Bitcoin Cash spent its second day in existence bouncing back in another volatile day.
In frenetic trading, Bitcoin Cash jumped above $ 700, before falling back to $ 458.94 in afternoon trading, according to digital currency tracker Coinmarketcap.com. The latest price was about 87% higher than it was a day ago, yet about 35% lower than its Wednesday peak.
Bitcoin Cash’s market capitalization of about $ 7.4 billion was the third highest among cryptocurrencies, behind only Ethereum and bitcoin itself. However, despite what appears to be a fair amount of enthusiasm for the breakaway currency, there is a question about exactly how much activity the network is seeing.
The volume of Bitcoin Cash traded over the last 24 hours was about $ 366 million, according to coinmarketcap. That’s less than bitcoin’s $ 1.2 billion trading volume, but a respectable amount for a currency that’s only two days old. However, on Wednesday, only two “blocks” of transactions had been mined in about half a day. A mined block represents a batch of settled transactions, much like a stock settling after the trade has been executed.
By comparison, bitcoin produces a block roughly every ten minutes, and Ethereum produces a block roughly every few seconds.
By that measure, Bitcoin Cash is hardly active at all. The future of Bitcoin Cash will be dependent upon how many users it pulls from bitcoin proper. Just like the original, Bitcoin Cash is dependent upon “miners,” the groups that run the software and confirm transactions in exchange for newly created bitcoins. It is impossible to say how many miners Bitcoin Cash will attract, but it wasn’t expected to be a large amount, at least not initially.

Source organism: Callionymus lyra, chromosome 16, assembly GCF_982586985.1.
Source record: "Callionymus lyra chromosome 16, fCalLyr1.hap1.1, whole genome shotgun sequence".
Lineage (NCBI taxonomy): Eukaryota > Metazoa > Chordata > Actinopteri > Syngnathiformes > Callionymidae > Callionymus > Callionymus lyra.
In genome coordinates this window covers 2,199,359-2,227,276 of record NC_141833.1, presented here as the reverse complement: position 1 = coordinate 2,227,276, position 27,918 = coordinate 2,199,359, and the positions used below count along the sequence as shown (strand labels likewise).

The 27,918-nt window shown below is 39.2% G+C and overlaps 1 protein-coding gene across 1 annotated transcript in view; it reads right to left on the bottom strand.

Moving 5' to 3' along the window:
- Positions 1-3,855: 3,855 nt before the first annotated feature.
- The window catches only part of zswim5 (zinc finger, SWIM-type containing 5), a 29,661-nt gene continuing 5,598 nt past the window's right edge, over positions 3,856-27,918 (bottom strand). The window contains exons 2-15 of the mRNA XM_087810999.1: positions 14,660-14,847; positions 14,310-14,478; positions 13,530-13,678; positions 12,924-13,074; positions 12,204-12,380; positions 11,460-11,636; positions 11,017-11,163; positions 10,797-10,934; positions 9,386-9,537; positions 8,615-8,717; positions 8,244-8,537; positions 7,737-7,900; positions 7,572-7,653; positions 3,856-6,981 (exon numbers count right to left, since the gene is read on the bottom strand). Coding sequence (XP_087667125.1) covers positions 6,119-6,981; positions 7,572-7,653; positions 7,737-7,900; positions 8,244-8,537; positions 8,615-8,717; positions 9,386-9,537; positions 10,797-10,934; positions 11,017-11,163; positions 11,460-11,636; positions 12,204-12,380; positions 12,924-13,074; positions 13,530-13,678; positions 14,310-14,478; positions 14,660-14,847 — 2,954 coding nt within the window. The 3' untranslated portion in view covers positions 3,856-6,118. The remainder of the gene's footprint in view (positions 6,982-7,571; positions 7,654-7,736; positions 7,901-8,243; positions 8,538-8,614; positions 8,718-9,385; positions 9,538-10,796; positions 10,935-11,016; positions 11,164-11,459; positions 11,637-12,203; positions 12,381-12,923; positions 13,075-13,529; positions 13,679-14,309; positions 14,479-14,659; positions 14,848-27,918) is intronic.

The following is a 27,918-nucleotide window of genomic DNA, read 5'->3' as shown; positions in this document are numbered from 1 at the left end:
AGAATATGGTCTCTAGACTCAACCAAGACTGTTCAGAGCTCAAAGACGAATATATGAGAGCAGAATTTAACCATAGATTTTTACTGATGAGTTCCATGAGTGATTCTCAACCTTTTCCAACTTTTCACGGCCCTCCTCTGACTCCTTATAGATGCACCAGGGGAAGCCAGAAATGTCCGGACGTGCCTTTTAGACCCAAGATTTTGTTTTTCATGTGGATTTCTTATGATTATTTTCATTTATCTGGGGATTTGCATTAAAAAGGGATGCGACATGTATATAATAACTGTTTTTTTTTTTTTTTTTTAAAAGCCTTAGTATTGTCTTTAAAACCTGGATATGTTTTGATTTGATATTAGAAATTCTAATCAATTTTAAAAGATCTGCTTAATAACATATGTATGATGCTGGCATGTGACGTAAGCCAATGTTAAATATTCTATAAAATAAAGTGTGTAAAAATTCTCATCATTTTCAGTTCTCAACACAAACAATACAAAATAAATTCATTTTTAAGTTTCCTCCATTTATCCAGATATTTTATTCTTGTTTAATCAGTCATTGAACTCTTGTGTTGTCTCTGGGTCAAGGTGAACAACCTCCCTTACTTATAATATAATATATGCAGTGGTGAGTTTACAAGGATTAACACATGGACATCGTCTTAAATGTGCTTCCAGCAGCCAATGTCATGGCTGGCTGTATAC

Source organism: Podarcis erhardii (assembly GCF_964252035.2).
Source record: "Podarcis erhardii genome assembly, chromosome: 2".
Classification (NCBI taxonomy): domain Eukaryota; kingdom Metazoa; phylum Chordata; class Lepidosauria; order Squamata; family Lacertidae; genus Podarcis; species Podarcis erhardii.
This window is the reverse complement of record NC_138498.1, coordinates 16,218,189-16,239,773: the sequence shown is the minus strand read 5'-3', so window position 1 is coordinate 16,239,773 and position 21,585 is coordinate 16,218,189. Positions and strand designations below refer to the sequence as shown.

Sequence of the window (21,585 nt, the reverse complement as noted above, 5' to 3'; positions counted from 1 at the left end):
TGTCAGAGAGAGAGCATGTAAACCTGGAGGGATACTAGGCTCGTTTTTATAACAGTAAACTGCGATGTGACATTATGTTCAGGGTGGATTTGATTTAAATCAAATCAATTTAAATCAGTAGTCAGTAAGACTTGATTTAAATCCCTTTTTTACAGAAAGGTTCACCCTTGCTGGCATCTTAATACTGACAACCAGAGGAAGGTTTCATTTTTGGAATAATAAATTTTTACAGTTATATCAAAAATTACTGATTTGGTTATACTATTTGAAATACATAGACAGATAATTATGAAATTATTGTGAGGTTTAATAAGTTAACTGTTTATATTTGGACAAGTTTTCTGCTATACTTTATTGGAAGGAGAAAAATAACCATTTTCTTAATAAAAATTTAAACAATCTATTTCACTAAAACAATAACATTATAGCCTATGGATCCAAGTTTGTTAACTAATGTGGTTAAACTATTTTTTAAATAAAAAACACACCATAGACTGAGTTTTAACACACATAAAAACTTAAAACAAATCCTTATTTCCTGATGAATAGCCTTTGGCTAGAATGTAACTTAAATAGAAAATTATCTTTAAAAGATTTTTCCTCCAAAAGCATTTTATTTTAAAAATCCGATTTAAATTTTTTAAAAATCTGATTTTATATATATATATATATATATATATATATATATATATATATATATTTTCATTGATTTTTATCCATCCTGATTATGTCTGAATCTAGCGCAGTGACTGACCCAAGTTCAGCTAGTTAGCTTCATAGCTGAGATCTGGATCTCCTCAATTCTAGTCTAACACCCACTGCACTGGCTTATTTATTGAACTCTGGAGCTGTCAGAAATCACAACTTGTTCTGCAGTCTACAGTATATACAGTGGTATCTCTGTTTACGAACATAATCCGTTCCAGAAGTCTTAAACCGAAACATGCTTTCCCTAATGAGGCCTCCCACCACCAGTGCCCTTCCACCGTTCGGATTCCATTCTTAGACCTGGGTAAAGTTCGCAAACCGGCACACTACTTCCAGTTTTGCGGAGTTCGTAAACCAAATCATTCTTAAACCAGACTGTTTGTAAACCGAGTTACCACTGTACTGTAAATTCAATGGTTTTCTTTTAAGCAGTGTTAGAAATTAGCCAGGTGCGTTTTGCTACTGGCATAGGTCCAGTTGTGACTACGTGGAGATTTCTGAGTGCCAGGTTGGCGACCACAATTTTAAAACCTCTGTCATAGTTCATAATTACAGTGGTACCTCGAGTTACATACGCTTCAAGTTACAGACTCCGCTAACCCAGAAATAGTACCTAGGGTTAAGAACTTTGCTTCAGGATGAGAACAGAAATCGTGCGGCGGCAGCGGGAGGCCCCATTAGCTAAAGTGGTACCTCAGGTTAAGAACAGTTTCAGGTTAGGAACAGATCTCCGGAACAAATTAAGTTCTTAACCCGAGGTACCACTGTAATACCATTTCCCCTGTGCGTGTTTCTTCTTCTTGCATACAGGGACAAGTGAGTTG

The original bitcoin has grown over the last eight years, despite a fierce debate over how much network capacity should be dedicated to making trading faster. The new Bitcoin Cash project was announced July 22. Some exchanges have distanced themselves from the new currency, saying they wouldn’t accept it until it could prove itself stable and secure.
Bitcoin Cash is a response to a controversial industry compromise settled on a week earlier. That compromise was aimed at resolving a two-year-old impasse over a technical issue: how to best expand network capacity.
The pact remained controversial enough that a splinter group took the extreme step of “forking” bitcoin’s software, essentially creating an updated version of the program and running it live.
Launching a new version of bitcoin is technically complicated, and many exchanges were choosing to sit this one out, at least until it is clear whether or not the new currency is stable.